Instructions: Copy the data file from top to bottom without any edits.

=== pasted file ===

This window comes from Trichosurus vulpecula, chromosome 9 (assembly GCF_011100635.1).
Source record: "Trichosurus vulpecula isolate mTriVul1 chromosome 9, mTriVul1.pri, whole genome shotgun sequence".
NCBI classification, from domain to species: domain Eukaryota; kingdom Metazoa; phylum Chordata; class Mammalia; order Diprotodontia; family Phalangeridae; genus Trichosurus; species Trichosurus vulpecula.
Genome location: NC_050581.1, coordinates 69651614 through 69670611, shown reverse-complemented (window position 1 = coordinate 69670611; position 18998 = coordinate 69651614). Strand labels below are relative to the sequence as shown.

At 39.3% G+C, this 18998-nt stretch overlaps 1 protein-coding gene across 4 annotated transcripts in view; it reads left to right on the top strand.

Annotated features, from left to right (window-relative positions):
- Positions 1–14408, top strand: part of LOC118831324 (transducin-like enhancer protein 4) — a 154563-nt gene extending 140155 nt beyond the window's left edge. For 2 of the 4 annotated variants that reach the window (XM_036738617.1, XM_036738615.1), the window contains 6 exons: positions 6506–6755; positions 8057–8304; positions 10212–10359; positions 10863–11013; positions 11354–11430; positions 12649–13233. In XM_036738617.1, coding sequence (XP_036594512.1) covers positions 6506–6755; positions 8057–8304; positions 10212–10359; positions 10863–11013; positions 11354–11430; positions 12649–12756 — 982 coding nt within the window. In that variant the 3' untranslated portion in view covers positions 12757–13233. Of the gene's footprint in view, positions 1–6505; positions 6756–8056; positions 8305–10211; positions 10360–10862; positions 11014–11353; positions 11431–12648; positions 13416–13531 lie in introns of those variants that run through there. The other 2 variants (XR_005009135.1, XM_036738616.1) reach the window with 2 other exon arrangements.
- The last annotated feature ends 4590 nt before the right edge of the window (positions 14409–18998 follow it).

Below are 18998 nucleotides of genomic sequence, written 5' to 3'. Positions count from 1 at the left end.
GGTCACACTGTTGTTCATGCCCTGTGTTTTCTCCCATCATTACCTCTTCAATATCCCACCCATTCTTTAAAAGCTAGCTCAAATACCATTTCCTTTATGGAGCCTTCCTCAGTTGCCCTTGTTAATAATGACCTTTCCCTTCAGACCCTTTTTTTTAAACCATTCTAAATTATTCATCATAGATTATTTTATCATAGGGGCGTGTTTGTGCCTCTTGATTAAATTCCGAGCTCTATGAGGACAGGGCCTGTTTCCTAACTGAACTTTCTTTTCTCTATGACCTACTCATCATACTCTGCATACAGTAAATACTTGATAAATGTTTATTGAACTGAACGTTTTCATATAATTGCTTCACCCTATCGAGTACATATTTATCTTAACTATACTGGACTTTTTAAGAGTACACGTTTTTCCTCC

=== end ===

This window comes from Trichosurus vulpecula, chromosome 9 (assembly GCF_011100635.1).
Source record: "Trichosurus vulpecula isolate mTriVul1 chromosome 9, mTriVul1.pri, whole genome shotgun sequence".
NCBI classification, from domain to species: domain Eukaryota; kingdom Metazoa; phylum Chordata; class Mammalia; order Diprotodontia; family Phalangeridae; genus Trichosurus; species Trichosurus vulpecula.
Genome location: NC_050581.1, coordinates 69651614 through 69670611, shown reverse-complemented (window position 1 = coordinate 69670611; position 18998 = coordinate 69651614). Strand labels below are relative to the sequence as shown.

At 39.3% G+C, this 18998-nt stretch overlaps 1 protein-coding gene across 4 annotated transcripts in view; it reads left to right on the top strand.

Annotated features, from left to right (window-relative positions):
- Positions 1–14408, top strand: part of LOC118831324 (transducin-like enhancer protein 4) — a 154563-nt gene extending 140155 nt beyond the window's left edge. For 2 of the 4 annotated variants that reach the window (XM_036738617.1, XM_036738615.1), the window contains 6 exons: positions 6506–6755; positions 8057–8304; positions 10212–10359; positions 10863–11013; positions 11354–11430; positions 12649–13233. In XM_036738617.1, coding sequence (XP_036594512.1) covers positions 6506–6755; positions 8057–8304; positions 10212–10359; positions 10863–11013; positions 11354–11430; positions 12649–12756 — 982 coding nt within the window. In that variant the 3' untranslated portion in view covers positions 12757–13233. Of the gene's footprint in view, positions 1–6505; positions 6756–8056; positions 8305–10211; positions 10360–10862; positions 11014–11353; positions 11431–12648; positions 13416–13531 lie in introns of those variants that run through there. The other 2 variants (XR_005009135.1, XM_036738616.1) reach the window with 2 other exon arrangements.
- The last annotated feature ends 4590 nt before the right edge of the window (positions 14409–18998 follow it).

Below are 18998 nucleotides of genomic sequence, written 5' to 3'. Positions count from 1 at the left end.
GGTCACACTGTTGTTCATGCCCTGTGTTTTCTCCCATCATTACCTCTTCAATATCCCACCCATTCTTTAAAAGCTAGCTCAAATACCATTTCCTTTATGGAGCCTTCCTCAGTTGCCCTTGTTAATAATGACCTTTCCCTTCAGACCCTTTTTTTTAAACCATTCTAAATTATTCATCATAGATTATTTTATCATAGGGGCGTGTTTGTGCCTCTTGATTAAATTCCGAGCTCTATGAGGACAGGGCCTGTTTCCTAACTGAACTTTCTTTTCTCTATGACCTACTCATCATACTCTGCATACAGTAAATACTTGATAAATGTTTATTGAACTGAACGTTTTCATATAATTGCTTCACCCTATCGAGTACATATTTATCTTAACTATACTGGACTTTTTAAGAGTACACGTTTTTCCTCC